1.118. Hales o'er them; from the far Olympian height 1.119. Him golden Ceres not in vain regards; 1.120. And he, who having ploughed the fallow plain 1.121. And heaved its furrowy ridges, turns once more 1.122. Cross-wise his shattering share, with stroke on stroke 1.123. The earth assails, and makes the field his thrall. 1.124. Pray for wet summers and for winters fine 1.125. Ye husbandmen; in winter's dust the crop 1.126. Exceedingly rejoice, the field hath joy; 1.127. No tilth makes placeName key= 1.128. Nor Gargarus his own harvests so admire. 1.129. Why tell of him, who, having launched his seed 1.130. Sets on for close encounter, and rakes smooth 1.131. The dry dust hillocks, then on the tender corn 1.132. Lets in the flood, whose waters follow fain; 1.133. And when the parched field quivers, and all the blade 1.134. Are dying, from the brow of its hill-bed 1.135. See! see! he lures the runnel; down it falls 1.139. O'erweigh the stalk, while yet in tender blade 1.140. Feeds down the crop's luxuriance, when its growth 1.141. First tops the furrows? Why of him who drain 1.142. The marsh-land's gathered ooze through soaking sand 1.143. Chiefly what time in treacherous moons a stream 1.144. Goes out in spate, and with its coat of slime 1.145. Holds all the country, whence the hollow dyke 1.146. Sweat steaming vapour? 1.147. But no whit the more 1.148. For all expedients tried and travail borne 1.150. Do greedy goose and Strymon-haunting crane 1.151. And succory's bitter fibres cease to harm 1.152. Or shade not injure. The great Sire himself 1.153. No easy road to husbandry assigned 1.154. And first was he by human skill to rouse 1.155. The slumbering glebe, whetting the minds of men 1.156. With care on care, nor suffering realm of hi 1.157. In drowsy sloth to stagnate. Before Jove 1.158. Fields knew no taming hand of husbandmen; 1.159. To mark the plain or mete with boundary-line— 1.199. Alack! thy neighbour's heaped-up harvest-mow 1.200. And in the greenwood from a shaken oak 1.201. Seek solace for thine hunger. 1.202. Now to tell 1.203. The sturdy rustics' weapons, what they are 1.512. Towering, and Scylla for the purple lock 1.513. Pays dear; for whereso, as she flies, her wing 1.514. The light air winnow, lo! fierce, implacable 2.47. Come then, and learn what tilth to each belong 2.48. According to their kinds, ye husbandmen 2.49. And tame with culture the wild fruits, lest earth 2.50. Lie idle. O blithe to make all Ismaru 2.51. One forest of the wine-god, and to clothe 2.52. With olives huge Tabernus! And be thou 2.53. At hand, and with me ply the voyage of toil 2.54. I am bound on, O my glory, O thou that art 2.55. Justly the chiefest portion of my fame 2.56. Maecenas, and on this wide ocean launched 2.57. Spread sail like wings to waft thee. Not that I 2.58. With my poor verse would comprehend the whole 2.59. Nay, though a hundred tongues, a hundred mouth 2.60. Were mine, a voice of iron; be thou at hand 2.61. Skirt but the nearer coast-line; see the shore 2.62. Is in our grasp; not now with feigned song 2.63. Through winding bouts and tedious preluding 2.64. Shall I detain thee. 2.65. Those that lift their head 2.66. Into the realms of light spontaneously 2.67. Fruitless indeed, but blithe and strenuous spring 2.68. Since Nature lurks within the soil. And yet 2.69. Even these, should one engraft them, or transplant 2.70. To well-drilled trenches, will anon put of 2.71. Their woodland temper, and, by frequent tilth 2.72. To whatso craft thou summon them, make speed 2.211. Avernian inlets pours the Tuscan tide? 2.541. To plant, nor lavish of their pains? Why trace 2.542. Things mightier? Willows even and lowly broom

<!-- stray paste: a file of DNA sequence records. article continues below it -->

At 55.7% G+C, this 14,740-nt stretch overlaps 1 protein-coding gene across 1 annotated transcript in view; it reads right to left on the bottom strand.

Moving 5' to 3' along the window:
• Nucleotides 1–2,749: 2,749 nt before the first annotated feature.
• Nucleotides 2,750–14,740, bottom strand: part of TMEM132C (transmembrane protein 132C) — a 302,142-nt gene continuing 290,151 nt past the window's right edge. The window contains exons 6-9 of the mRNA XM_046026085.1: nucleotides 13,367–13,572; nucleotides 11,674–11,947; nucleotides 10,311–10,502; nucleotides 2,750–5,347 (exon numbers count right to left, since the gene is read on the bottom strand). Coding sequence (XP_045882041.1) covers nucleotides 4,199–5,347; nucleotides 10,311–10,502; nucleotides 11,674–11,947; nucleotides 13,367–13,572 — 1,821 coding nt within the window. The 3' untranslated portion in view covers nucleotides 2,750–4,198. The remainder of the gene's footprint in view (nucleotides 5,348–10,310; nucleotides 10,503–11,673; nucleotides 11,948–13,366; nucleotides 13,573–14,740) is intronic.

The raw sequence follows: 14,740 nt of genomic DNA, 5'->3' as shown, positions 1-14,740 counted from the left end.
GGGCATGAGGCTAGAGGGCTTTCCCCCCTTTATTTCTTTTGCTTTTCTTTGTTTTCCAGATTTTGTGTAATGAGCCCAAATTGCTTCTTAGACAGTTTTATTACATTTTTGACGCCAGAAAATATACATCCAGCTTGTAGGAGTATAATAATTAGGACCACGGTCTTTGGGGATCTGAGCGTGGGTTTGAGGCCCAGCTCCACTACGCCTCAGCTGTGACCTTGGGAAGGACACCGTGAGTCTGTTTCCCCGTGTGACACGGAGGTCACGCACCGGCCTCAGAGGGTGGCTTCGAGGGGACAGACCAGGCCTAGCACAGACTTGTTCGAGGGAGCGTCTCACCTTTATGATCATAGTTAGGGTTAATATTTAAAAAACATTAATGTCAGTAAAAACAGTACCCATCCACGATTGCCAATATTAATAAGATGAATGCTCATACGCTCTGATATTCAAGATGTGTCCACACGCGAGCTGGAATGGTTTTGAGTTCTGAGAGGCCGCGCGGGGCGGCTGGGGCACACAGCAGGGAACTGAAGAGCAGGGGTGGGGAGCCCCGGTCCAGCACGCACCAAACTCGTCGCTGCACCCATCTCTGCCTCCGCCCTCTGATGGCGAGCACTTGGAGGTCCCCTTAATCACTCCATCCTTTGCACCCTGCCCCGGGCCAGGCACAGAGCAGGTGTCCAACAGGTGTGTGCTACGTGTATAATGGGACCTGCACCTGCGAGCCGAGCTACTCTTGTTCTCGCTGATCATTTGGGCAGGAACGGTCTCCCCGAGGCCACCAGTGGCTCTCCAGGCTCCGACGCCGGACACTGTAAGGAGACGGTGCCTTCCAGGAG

12. Bacchylides, Odes, 5.13-5.14